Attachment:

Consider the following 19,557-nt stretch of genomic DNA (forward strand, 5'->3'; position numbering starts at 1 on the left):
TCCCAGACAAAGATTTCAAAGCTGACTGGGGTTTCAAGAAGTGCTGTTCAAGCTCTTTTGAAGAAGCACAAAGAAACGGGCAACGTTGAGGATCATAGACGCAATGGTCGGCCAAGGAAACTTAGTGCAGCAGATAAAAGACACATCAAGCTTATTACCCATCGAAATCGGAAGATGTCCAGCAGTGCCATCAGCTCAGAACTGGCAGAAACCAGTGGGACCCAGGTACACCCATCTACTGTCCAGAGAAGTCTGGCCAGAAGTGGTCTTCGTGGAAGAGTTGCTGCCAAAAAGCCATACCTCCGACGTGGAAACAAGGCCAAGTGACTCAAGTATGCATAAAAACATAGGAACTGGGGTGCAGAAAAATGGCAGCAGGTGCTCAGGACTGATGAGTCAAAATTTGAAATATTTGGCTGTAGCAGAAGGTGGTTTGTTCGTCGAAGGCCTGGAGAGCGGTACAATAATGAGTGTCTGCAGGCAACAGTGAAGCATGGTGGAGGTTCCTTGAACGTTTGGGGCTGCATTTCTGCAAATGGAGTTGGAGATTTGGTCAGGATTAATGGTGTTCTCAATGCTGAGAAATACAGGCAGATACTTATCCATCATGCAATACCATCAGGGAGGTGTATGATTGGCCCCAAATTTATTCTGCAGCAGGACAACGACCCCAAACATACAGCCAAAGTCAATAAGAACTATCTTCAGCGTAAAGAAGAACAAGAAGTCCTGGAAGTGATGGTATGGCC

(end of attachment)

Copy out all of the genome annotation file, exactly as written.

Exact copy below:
Consider the following 19,557-nt stretch of genomic DNA (forward strand, 5'->3'; position numbering starts at 1 on the left):
TCCCAGACAAAGATTTCAAAGCTGACTGGGGTTTCAAGAAGTGCTGTTCAAGCTCTTTTGAAGAAGCACAAAGAAACGGGCAACGTTGAGGATCATAGACGCAATGGTCGGCCAAGGAAACTTAGTGCAGCAGATAAAAGACACATCAAGCTTATTACCCATCGAAATCGGAAGATGTCCAGCAGTGCCATCAGCTCAGAACTGGCAGAAACCAGTGGGACCCAGGTACACCCATCTACTGTCCAGAGAAGTCTGGCCAGAAGTGGTCTTCGTGGAAGAGTTGCTGCCAAAAAGCCATACCTCCGACGTGGAAACAAGGCCAAGTGACTCAAGTATGCATAAAAACATAGGAACTGGGGTGCAGAAAAATGGCAGCAGGTGCTCAGGACTGATGAGTCAAAATTTGAAATATTTGGCTGTAGCAGAAGGTGGTTTGTTCGTCGAAGGCCTGGAGAGCGGTACAATAATGAGTGTCTGCAGGCAACAGTGAAGCATGGTGGAGGTTCCTTGAACGTTTGGGGCTGCATTTCTGCAAATGGAGTTGGAGATTTGGTCAGGATTAATGGTGTTCTCAATGCTGAGAAATACAGGCAGATACTTATCCATCATGCAATACCATCAGGGAGGTGTATGATTGGCCCCAAATTTATTCTGCAGCAGGACAACGACCCCAAACATACAGCCAAAGTCAATAAGAACTATCTTCAGCGTAAAGAAGAACAAGAAGTCCTGGAAGTGATGGTATGGCC